Refugee athlete Yiech Pur Biel on the power and promise of sport – TSN

Refugee athlete Yiech Pur Biel on the power and promise of sport  TSN

Long-distance runner Yiech Pur Biel started running out of necessity when he was 10 years old – he ran to save his life.

While fleeing South Sudan after being separated from his family during a period of violent conflict in the region, he sought refuge at Kakuma refugee camp in Kenya. Alone, he continued with his studies and played sports as much as possible.

A soccer player for most of his life, Biel decided to partake in a 10-kilmetre race for fun organized by the UNHCR (United Nations Refugee Agency) at Kakuma in 2015.

Biel ran barefoot and came in third place with a time of 35 minutes. It was at that point he decided to take up running and was soon singled out as a potential star during a trial session to identify refugee athletes.

He has since run road races, cross-country events and competed in track and field, but Biel enjoys half-marathons and longer distances most. He is a versatile athlete.

Biel made his debut as an Olympian at the 2016 Rio Olympics as part of the inaugural Refugee Olympic Team (ROT) and ran in the 800 metres event.

The ROT was an opportunity to showcase incredible athletes who had been displaced and sought asylum from their home countries. The goal was to draw attention to humanitarian crises while helping athletes keep their dreams alive. The ROT was a collaboration between the International Olympic Committee and the UNHCR. 

The first ROT consisted of 10 athletes whose sports were swimming, judo and athletics.

The team was called “a symbol of hope” and their 10 ROT members’ dedication to sport was nothing but the best of determination in the face of devastating adversity. In many cases, sport was used to not only cope with loss of family, but to also help build new communities.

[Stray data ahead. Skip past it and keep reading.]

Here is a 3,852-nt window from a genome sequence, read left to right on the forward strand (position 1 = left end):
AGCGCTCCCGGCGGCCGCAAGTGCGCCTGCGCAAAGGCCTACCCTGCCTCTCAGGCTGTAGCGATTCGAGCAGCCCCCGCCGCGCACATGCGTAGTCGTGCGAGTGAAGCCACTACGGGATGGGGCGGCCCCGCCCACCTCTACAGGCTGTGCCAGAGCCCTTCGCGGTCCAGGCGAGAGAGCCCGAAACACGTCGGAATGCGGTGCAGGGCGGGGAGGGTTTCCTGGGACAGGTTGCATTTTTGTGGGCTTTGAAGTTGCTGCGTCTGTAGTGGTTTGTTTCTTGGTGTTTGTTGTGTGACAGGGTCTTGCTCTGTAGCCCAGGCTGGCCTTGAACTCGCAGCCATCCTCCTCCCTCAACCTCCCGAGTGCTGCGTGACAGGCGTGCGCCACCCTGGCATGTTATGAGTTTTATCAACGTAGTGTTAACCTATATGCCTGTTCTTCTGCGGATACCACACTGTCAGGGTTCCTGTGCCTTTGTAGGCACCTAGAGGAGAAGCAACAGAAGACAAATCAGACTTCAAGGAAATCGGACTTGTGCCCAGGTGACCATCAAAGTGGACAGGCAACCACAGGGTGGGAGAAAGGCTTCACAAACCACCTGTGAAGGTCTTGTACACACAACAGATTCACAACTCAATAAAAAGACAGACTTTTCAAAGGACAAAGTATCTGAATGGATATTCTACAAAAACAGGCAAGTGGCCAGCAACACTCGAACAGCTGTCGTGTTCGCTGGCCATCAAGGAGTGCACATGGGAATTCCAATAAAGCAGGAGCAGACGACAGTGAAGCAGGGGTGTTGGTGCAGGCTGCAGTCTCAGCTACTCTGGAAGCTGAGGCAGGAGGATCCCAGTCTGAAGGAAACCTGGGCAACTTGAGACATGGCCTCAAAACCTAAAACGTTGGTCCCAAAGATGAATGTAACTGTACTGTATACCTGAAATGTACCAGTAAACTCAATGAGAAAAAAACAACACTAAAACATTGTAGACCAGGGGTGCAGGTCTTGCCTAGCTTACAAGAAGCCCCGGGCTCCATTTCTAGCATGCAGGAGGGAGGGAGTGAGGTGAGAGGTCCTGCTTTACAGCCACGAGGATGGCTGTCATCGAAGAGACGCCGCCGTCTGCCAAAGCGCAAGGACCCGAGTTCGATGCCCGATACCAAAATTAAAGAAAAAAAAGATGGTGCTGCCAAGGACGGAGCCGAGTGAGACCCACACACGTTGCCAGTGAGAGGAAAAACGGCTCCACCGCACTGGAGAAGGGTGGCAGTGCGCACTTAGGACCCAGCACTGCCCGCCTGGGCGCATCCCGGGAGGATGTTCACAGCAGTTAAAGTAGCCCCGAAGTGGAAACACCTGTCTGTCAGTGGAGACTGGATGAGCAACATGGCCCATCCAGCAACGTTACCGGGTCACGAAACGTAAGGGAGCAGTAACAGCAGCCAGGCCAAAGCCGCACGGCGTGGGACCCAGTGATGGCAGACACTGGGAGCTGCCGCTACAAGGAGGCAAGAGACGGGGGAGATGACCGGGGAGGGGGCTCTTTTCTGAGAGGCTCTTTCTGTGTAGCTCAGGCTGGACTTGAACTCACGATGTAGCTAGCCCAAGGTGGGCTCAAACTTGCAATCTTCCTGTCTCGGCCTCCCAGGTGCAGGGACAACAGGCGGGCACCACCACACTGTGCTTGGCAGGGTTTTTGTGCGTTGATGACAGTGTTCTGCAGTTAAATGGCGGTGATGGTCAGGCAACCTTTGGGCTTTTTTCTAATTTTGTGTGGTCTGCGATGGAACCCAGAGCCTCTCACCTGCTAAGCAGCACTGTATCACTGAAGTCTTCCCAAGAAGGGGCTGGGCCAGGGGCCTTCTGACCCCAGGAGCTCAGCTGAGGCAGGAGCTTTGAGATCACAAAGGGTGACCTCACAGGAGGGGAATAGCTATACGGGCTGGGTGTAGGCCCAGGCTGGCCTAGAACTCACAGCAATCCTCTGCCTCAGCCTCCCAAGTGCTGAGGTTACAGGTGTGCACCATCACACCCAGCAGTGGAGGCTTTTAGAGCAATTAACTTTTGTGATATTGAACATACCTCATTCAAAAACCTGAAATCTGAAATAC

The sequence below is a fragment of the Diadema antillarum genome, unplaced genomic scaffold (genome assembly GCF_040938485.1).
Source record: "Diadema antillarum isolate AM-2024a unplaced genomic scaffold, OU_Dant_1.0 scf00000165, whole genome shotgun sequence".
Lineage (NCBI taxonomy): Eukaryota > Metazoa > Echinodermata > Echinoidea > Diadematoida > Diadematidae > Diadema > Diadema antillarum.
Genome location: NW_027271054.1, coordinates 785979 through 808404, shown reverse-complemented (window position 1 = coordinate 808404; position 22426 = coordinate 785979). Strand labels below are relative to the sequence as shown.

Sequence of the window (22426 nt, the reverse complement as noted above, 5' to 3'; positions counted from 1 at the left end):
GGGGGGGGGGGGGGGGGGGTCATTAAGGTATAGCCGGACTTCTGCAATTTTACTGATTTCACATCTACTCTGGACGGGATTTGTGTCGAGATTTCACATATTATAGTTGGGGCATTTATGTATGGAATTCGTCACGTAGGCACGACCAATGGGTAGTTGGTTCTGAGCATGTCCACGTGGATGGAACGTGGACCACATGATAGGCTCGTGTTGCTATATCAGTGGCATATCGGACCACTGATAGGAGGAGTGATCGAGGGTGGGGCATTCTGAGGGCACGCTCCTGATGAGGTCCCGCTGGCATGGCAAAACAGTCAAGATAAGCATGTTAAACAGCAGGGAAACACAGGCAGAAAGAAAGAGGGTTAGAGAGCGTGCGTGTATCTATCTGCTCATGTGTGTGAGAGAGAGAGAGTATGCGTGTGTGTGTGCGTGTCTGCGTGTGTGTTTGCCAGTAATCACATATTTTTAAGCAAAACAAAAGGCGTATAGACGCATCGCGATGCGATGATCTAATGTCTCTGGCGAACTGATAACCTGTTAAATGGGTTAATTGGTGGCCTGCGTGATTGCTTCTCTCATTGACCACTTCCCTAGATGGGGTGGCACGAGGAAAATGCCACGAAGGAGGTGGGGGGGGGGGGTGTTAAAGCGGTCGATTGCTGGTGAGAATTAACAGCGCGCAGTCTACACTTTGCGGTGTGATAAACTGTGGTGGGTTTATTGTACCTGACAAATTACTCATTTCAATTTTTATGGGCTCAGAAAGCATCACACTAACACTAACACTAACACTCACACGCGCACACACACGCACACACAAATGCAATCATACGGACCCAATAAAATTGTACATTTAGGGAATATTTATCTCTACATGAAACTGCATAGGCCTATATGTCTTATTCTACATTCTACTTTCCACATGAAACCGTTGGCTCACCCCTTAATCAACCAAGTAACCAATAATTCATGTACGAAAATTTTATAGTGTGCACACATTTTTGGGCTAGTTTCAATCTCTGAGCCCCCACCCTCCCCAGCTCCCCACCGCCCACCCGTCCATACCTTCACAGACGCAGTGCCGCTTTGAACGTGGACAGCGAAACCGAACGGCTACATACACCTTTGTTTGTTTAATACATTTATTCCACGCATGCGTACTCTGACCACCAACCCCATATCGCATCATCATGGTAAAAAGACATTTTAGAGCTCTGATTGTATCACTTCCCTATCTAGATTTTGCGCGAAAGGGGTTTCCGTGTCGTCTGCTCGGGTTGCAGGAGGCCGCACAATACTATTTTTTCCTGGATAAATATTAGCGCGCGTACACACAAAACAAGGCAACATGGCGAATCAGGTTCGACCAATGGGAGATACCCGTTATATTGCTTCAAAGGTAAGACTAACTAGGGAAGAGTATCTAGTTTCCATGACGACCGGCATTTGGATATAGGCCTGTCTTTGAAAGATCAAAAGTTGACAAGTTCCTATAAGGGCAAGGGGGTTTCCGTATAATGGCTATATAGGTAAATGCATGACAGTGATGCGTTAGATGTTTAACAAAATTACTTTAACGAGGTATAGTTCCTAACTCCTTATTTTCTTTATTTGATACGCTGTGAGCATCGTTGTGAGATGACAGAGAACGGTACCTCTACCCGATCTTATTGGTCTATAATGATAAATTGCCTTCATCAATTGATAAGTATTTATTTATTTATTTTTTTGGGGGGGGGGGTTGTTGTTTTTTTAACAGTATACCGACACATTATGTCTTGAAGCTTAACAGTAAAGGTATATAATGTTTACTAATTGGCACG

The impact that sport has in the lives of refugees can’t be overstated. Alphonso Davies, the Canadian men’s soccer wunderkind, was recently named as a Goodwill Ambassador to UNHCR.

Davies is a refugee from Liberia after his family fled Ghana when he was a baby. After his family was resettled in Canada, Davies began to play soccer – and the rest is history.

Biel is currently studying at college in the United States but intends to continue to run and advocate for the millions of refugees currently displaced by war, environmental change and political strife. He is one of the 60 athletes who are a part of the program supporting the Refugee Olympic and Paralympic teams. 

He intends to be part of the ROT that will compete at the Tokyo Olympics this summer. The team will be announced in June. 

In a recent interview with TSN, Biel discussed why athletics and running are so important, how sport can affect change in humanity, and from where he gathers his strength. 

This interview has been edited for clarity and length.

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At what point did you realize you were talented at running?

 “Almost 10 years I had been playing football and you know in football it needs a lot of teamwork. Sometimes you lose a lot of games and you cannot blame yourself and you cannot blame your teammates. But in 2015, we had a competition in Kakuma refugee camp. I thought to myself, being in football for that long, ‘Can I try something else?’ So, I competed in the 10K and got third position. I thought ‘This is about determination; this is about hard working [sic] and if I can manage to come third place – and I run barefoot – why should I not choose something where I depend on myself?’ That was the beginning of my journey as an athlete in 2015.”